As we understand it, there really was someone named Michael Todd who played a role in the brand's history, but there's no mention of the real Michael Todd to be found on the company's website. We did find a press release explaining that he is or was a model and actor, but that's about it. Hendler is the brand's public face, along with a few lesser known celebrities.
This Florida-based company has captured the attention of many consumers due to its claims of using natural and organic ingredients coupled with active anti-aging and anti-acne ingredients (all of which, by the way, are synthetic, which is just fine for skin, just not as "all natural" as the company wants you to believe).
Like many natural-themed lines, Michael Todd True Organics promotes some of the most absurd and misleading information imaginable about skin and skin care. A big one—directly from the owner himself—is that everything we put on our skin is absorbed into the body … cosmetic ingredients go right past the skin and into the bloodstream. If that were true (it isn't, thank goodness, but we'll get to that shortly), then moisturizers couldn't moisturize, exfoliants couldn't remove the top layers of dead, dried skin, and sunscreens would not prevent sunburns or tanning. Most skin-care ingredients do their job by staying on top (or at least in the top layers) of the skin, not by being absorbed into the body.
In essence, if absorption into the body were true, then even Hendler would have to admit that his own products (many of which contain problematic ingredients like neem oil and/or lavender oil, which are toxic when ingested) would do little for the skin because as soon as you apply them—poof! They're in the body, just like as soon as you swallow food it's on its way to your digestive system.
The truth is that skin is a very good barrier, and that it's difficult to get cosmetic ingredients to penetrate much past the uppermost layers, much less into the bloodstream, as almost all cosmetics chemists will tell you. The good news is that keeping skin-care ingredients, such as moisturizing agents, skin-repairing ingredients, sunscreen actives, and antioxidants, in the skin's outermost layers is really helpful—it means that the skin's surface (its first line of defense) has a better chance of remaining healthy, smooth, and better able to protect itself against environmental damage. But assuming everything we put on our skin did get into the body, thinking that natural ingredients are safer is wrong; there are hundreds of problematic natural ingredients that could cause serious health problems if they routinely got into the body.
Michael Todd True Organics is big on promoting what their products don't contain, including water, which is bizarre given that water is one of the most natural ingredients on earth. But, more to the point, these products absolutely do contain water in the form of aloe juice; aloe is 99.5% water (Sources: Indian Journal of Dermatology, volume 53, issue 4, 2008, pages 163–166; and http://apps.who.int/medicinedocs/en/d/Js2200e/6.html#Js2200e.6). This kind of chicanery is so classic in the world of natural-themed skin-care products we can barely contain our frustration. You're not getting a more concentrated product simply because it's based on aloe rather than pure water.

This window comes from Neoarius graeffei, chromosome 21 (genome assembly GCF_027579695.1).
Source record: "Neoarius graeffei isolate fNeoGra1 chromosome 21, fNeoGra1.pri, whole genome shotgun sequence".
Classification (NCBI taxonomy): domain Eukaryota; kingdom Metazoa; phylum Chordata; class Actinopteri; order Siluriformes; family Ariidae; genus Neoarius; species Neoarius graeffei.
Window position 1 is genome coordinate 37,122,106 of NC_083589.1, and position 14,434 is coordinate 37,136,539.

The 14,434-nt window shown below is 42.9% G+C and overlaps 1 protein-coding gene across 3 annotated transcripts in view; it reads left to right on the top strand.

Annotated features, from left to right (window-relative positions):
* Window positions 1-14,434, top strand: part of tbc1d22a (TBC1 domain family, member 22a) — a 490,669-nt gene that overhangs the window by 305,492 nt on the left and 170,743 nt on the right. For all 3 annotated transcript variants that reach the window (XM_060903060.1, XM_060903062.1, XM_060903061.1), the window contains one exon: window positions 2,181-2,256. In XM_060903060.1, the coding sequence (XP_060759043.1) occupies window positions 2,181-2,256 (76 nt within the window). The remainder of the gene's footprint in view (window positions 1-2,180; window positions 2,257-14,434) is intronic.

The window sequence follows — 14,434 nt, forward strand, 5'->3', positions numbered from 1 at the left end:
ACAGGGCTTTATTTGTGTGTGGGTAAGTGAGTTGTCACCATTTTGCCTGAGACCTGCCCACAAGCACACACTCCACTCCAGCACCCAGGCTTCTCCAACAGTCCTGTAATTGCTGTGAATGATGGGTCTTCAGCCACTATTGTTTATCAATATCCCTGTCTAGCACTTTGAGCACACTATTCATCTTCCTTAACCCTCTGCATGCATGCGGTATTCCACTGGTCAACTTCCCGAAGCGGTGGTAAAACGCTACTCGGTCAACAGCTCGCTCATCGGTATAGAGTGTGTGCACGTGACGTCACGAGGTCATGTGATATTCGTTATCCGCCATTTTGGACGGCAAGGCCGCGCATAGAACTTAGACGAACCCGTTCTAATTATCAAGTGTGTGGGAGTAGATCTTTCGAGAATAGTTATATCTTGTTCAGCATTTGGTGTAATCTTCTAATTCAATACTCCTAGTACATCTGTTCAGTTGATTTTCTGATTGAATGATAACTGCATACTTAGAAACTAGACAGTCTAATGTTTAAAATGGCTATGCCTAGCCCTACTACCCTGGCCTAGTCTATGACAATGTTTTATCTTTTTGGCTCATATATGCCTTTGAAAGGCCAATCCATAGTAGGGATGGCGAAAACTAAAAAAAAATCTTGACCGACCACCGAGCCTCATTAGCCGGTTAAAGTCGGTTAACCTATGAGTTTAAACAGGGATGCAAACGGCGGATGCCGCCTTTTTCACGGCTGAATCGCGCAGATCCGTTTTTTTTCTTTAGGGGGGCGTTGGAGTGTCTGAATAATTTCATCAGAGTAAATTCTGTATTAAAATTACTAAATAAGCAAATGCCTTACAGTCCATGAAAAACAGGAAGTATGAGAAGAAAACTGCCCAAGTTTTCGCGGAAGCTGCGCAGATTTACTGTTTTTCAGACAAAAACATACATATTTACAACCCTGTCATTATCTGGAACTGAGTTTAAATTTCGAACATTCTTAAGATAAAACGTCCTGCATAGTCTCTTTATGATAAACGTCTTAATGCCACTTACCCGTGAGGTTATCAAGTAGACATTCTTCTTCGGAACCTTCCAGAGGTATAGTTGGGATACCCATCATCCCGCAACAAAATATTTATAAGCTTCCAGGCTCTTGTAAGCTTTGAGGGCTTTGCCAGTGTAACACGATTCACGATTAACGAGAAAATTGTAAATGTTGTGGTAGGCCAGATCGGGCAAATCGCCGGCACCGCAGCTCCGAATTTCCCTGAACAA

What's important to know is that there are good and bad natural ingredients, as well as good and bad synthetic ingredients. Seeing a preponderance of natural ingredients on a skin-care label is no guarantee the product you're considering is better or safer than one that contains natural and synthetic ingredients.
The Michael Todd brand also avoids the usual group of ingredients that have been given an undeserved bad rap, such as parabens, sulfates, triclosan, mineral oil, and synthetic fragrances, all of which we discuss elsewhere on our website (A quick summary: None of the aforementioned ingredients are dangerous for skin. If you still are concerned, don't think for a minute that this is the only line that leaves them out!)
What Michael Todd's product information doesn't tell you about is the extensive amount of research that shows how problematic the fragrant oils and plant extracts that they include in their products are. The irony is that the ingredients they brag about not using are comparably better and, yes, safer for your skin! That's not to say that this brand's products are unsafe; rather, it's to illustrate the point that synthetic ingredients aren't automatically evil, and that all-natural ingredients are not angelic.
Sadly, what you get with almost the entire Michael Todd line is a mixed bag. Product after product contains a frustrating mix of beneficial and problematic ingredients—and many of the products pose a strong risk of irritation, especially those with numerous citrus oils, and irritation is always bad for skin, whether the source is synthetic or natural.
The company definitely ups the beneficial ante with ingredients like retinol, niacinamide, hyaluronic acid, peptides, and vitamins (all synthetic by the way), but these great ingredients are surrounded by not-so-great ingredients, many of which are overly fragrant—and the research is clear: Fragrance isn't skin-caring in the least.
It must be said—because this just drives us nuts—that for all the anti-aging this and the anti-wrinkle that you'll read about regarding Michael Todd True Organics products and ingredients, the brand doesn't sell a single sunscreen, for the face or for the body. Not one! How seriously are we supposed to take any line's anti-aging claims when they don't offer the single most important product in any anti-aging routine? This single oversight really puts the entire line into perspective, and it's not a rosy picture. OK, it's rosy in terms of the Michael Todd products that smell like roses, but that's not going to improve your skin!
For more information on Michael Todd True Organics, call 772-343-0222 or visit www.michaeltoddtrueorganics.com .